Wood: I'm enjoying writing Lady Deathstrike as a body modification junkie. I guess she always was, but I'm speaking plainly about it... she has this new body and wants to jack it up as much as she can, to try and regain her former edge and the feeling she's used to. What is Arkea if not the absolute very ultimate in body mod upgrades? She's so into it that she'll brush off the warning signs.
Nrama: And to help her in this new quest, the final page reveal shows she’s recruited another storied Marvel villainess – Typhoid Mary. Typhoid Mary’s almost exclusively known for her Daredevil stories, so what led to her being brought in here?
Wood: In the 90's one of the first comics I bought was this John Van Fleet Typhoid Mary series, and it was great, the images have really stuck with me.
Nrama: That was in 1995, Typhoid written by Ann Nocenti and drawn by Van Fleet.
Wood: Right. And I could see some benefit to looking for villains outside the typical pool that is drawn from. Of course, she's a mutant, so it all makes sense.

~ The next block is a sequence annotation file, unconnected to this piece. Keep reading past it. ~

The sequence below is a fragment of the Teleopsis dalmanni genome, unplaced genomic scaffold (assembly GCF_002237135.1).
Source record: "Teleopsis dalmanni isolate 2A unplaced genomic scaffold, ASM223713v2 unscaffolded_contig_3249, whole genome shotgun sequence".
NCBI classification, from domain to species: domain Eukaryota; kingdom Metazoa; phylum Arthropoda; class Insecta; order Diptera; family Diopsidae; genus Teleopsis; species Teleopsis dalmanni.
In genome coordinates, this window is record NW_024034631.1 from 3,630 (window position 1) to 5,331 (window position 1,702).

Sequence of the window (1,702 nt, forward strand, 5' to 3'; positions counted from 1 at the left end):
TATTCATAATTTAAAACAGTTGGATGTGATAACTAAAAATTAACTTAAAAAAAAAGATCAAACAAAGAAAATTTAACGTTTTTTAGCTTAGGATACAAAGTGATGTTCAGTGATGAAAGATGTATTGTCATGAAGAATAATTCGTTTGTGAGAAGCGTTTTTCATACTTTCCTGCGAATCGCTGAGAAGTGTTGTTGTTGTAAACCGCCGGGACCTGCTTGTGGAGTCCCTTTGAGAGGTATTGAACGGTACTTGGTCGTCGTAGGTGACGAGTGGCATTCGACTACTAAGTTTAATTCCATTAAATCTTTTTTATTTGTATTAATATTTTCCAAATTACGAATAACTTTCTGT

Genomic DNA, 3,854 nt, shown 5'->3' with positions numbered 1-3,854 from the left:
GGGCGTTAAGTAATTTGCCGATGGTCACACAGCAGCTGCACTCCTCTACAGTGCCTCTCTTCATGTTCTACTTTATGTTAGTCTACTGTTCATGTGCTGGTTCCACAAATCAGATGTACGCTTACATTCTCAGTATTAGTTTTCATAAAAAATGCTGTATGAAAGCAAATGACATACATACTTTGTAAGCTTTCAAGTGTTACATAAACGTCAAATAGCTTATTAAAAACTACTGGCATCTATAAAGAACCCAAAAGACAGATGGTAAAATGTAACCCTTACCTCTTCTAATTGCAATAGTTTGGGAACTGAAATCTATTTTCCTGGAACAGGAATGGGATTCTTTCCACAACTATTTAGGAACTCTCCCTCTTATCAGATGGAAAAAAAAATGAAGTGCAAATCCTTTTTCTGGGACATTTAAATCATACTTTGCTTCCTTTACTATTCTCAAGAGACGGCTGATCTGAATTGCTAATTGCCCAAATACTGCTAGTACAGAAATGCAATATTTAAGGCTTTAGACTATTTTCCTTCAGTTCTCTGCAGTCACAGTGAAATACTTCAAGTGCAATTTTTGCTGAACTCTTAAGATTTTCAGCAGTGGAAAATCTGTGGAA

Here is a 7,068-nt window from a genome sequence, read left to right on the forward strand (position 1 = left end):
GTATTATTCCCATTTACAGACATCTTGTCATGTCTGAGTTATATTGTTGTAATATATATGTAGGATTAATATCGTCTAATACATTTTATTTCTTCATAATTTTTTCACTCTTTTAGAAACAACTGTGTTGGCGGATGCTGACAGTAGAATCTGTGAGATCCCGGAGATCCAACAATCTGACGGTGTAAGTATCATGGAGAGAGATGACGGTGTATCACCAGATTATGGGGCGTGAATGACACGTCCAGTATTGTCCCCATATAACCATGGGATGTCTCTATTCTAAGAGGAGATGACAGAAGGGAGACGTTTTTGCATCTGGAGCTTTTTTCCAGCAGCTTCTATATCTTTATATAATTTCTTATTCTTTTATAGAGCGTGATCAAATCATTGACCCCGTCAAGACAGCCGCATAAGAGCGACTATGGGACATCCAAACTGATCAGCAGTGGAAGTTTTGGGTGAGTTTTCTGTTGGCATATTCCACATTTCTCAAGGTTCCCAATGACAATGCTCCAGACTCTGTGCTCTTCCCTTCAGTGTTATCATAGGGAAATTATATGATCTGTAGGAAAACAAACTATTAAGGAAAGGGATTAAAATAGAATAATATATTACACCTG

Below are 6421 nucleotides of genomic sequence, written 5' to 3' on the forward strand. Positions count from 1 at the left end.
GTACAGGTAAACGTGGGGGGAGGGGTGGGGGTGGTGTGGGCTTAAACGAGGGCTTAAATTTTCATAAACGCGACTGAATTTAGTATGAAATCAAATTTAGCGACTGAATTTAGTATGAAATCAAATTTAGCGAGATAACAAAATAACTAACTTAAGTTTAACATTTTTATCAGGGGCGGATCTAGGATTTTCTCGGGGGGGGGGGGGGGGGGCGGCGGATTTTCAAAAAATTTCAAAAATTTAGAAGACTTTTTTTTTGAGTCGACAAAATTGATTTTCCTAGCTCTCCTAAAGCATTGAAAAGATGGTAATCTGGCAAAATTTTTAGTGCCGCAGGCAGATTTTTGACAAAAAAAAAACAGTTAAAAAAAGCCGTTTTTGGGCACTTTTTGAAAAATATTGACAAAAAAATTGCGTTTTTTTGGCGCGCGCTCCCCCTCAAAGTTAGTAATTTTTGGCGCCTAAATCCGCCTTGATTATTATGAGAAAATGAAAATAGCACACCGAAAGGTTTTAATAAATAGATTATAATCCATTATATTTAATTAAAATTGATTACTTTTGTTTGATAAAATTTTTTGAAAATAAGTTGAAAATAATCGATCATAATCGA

Nrama: And this Sisterhood is more than just a duo; from the advance solicits we know another member being added, the Asgardian Enchantress, Amora. What can you say about her inclusion?
Wood: Pretty much the same as with Mary, looking for new villains and new threats to bring to X-Men. I am terminally jealous of any writer that gets to write the Norse stuff, so I was personally eager to tap into it here. Coming up in a future issue we have a fight scene between Amora and Monet, which is a pretty intense clash.
Nrama: This issue says “Muertas” is a six part arc, but that’s now split in half with X-Men #10 starting a new arc titled “Dead.” Was this decision based just on the artist change from Terry Dodson to Kris Anka, or something else?
Wood: The second arc is called “Ghosts.” It’s a bit of everything, really... the artist was changing, and #10 fits in well with a big “All-New Marvel NOW” push. But despite that, these two arcs still form a whole, the story is continued from one to the other in a way that's pretty seamless.
Nrama: I want to step back and talk big picture. Looking over your work at Marvel, I’ve noticed that you’ve exclusively worked on the X titles; from Generation X back in the day to your current run with X-Men. Is that more your instigation, or what Marvel’s offered you? What’s your fascination with the X-Men side of the Marvel U?
Wood: When I approached Marvel following my DC expulsion, the X-Men office is where it seemed like I would feel most at home, I guess having worked there in the past. I was pretty happy with that, and to be honest is the part of the Marvel U that I know the best. I also like Thor, and Daredevil, so maybe in the future I'll venture out. But for now I'm 100% content with the X-Men. I hope to write them for a really long time.